New AI technology transforming call centers


DAYTON, Ohio — When a person calls 911 during an emergency, seconds are priceless, and it’s crucial that call takers receive and comprehend the information quickly and correctly.

New AI technology developed in Ohio at the Air Force Research Lab on Wright-Patterson Air Force Base in Dayton is changing the game for call centers across the country.

What You Need To Know

  • Delphini” is a cloud-based AI technology that transcribes live radio and 911 calls in real-time
  • Technology developed in Ohio at the Air Force Research Lab on Wright-Patterson Air Force Base in Dayton
  • Delphini is being used in Ohio, Texas, California and several other states
  • It’s the first of its kind and can be used from anywhere with cloud access

“We get a digital signal from your radio, and we take care of the rest,” said Smart Response Technologies President Tim Shaw.

Shaw was born and raised in Xenia, Ohio and is a Marine Corps veteran.

He also spent more than 20 years as a special agent for the FBI, but these days he’s working to spread the word about a new product called “Delphini” and helping to get it into emergency call centers.

Using cloud-based AI technology, live radio transmissions and 911 calls are transcribed in real-time.

“We have the ability to add keywords you can put in. We don’t put them in, it’s your keywords, not ours,” said Shaw.

Being able to listen to a call and read the transcription can make a big difference when it comes to stress and burnout on the job,

“A lot of the 911 centers in this country have one or two people on because they’re small. So imagine answering the 911 call, dispatching on the radio, typing into the computer-aided dispatch, and trying to keep everything straight. That’s a phenomenal job,” he said.

 To help with accuracy, all language models are trained on live radio traffic.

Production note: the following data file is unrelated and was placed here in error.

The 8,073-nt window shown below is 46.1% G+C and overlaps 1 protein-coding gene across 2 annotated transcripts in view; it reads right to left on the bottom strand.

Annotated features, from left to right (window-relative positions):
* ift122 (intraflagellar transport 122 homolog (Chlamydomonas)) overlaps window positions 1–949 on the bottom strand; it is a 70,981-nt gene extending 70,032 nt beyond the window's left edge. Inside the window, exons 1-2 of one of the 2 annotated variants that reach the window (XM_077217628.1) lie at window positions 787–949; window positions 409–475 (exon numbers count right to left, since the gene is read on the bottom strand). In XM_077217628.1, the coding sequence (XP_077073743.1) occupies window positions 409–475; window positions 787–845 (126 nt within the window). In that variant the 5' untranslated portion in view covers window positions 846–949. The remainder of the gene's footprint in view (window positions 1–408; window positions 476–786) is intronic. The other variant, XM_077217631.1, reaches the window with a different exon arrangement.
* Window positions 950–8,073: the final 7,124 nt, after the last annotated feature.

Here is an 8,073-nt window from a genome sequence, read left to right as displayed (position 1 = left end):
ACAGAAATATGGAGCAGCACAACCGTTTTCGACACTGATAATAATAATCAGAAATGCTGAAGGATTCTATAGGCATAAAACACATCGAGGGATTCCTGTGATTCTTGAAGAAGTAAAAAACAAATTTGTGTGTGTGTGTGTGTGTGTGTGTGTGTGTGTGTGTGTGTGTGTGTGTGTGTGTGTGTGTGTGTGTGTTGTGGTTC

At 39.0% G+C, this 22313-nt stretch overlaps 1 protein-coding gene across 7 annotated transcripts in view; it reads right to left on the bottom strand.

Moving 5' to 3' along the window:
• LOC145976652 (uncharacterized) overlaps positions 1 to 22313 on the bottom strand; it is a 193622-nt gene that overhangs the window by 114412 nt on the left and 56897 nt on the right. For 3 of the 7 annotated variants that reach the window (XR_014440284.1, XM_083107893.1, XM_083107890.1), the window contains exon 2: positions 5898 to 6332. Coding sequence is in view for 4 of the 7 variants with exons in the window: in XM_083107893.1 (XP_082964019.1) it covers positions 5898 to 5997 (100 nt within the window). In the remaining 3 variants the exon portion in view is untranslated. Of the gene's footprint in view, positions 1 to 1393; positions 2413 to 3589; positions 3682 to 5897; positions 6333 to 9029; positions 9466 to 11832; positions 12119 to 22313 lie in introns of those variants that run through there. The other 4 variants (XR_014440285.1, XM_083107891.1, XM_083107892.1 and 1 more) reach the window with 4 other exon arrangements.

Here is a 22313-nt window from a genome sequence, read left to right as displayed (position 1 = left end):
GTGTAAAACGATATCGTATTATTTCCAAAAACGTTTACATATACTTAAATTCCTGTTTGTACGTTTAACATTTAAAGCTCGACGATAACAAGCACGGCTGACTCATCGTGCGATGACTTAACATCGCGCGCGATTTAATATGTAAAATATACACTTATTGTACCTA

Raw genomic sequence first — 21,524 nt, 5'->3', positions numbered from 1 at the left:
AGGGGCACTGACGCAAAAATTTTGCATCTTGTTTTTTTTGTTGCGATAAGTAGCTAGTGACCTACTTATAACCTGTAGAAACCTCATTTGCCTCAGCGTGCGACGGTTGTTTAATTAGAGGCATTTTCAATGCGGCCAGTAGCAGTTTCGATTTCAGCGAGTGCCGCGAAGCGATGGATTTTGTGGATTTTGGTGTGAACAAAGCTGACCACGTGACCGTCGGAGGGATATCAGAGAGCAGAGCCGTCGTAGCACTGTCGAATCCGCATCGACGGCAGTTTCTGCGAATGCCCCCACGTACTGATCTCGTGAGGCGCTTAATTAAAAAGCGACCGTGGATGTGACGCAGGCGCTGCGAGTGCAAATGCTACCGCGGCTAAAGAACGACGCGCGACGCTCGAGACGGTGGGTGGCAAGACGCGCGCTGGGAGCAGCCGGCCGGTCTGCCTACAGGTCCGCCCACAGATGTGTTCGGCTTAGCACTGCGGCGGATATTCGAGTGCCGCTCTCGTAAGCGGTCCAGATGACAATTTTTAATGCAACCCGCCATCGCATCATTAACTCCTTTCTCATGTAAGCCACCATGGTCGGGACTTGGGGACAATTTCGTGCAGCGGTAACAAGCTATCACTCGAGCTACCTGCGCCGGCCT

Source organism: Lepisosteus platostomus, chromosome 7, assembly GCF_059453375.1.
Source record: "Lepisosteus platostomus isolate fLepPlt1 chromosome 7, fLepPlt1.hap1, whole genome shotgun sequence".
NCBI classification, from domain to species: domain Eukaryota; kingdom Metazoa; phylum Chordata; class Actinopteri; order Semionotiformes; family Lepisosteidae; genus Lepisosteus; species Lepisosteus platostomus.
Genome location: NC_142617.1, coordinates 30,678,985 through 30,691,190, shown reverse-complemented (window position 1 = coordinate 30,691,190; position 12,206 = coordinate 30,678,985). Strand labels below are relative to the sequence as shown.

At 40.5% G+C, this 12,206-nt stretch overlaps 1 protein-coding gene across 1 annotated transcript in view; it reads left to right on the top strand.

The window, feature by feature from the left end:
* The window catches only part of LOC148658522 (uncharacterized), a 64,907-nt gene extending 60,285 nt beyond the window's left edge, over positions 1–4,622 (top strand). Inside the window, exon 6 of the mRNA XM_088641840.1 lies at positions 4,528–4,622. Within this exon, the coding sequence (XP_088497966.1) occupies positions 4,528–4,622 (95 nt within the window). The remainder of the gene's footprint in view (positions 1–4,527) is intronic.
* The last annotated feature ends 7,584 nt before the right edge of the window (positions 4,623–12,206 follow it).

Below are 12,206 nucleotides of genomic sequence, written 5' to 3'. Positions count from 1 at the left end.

“For smaller PSAPs or public safety answering points like mine, it’s an incredibly life-saving technology,” said Brad Flanagan.

Flanagan is the Emergency Operations Manager for the Pitkin County Regional Emergency Dispatch Center.

Located in Aspen, Colorado, they have a small team with a big job and have been using Delphini for about a year.

“Really, I didn’t even have to train my staff on it. It put up, it just streams those lines of everything that’s being heard and it creates a real-time reference for us. If the law is doing something in your ear, and the fire department has something critical to tell us, now we don’t have to stop and ask for a repeat and do all these other things. We can turn and look and continue on with what we were doing,” said Flanagan.

For Shaw, being able to spread the word about the technology from his home state is special.

“Here we are in the 21st century and we’re just now doing this. So we’re ahead of the curve here,” Shaw said.

The ultimate goal is to be sure a dispatcher doesn’t miss a communication.

“If we can help them understand what they’re saying and allow them to dispatch first responders to get to the scene with more and better information, then we’re accomplishing what we need to do as a company and that is, make communities safer, take some stress off the dispatchers,” Shaw said.

Delphini technology is the first of its kind.

Since it’s cloud-based, it can work from anywhere…even a laptop at home.

For about a year, it’s been used in call centers in states like Ohio, California, Texas, Colorado, Virginia and Florida. 


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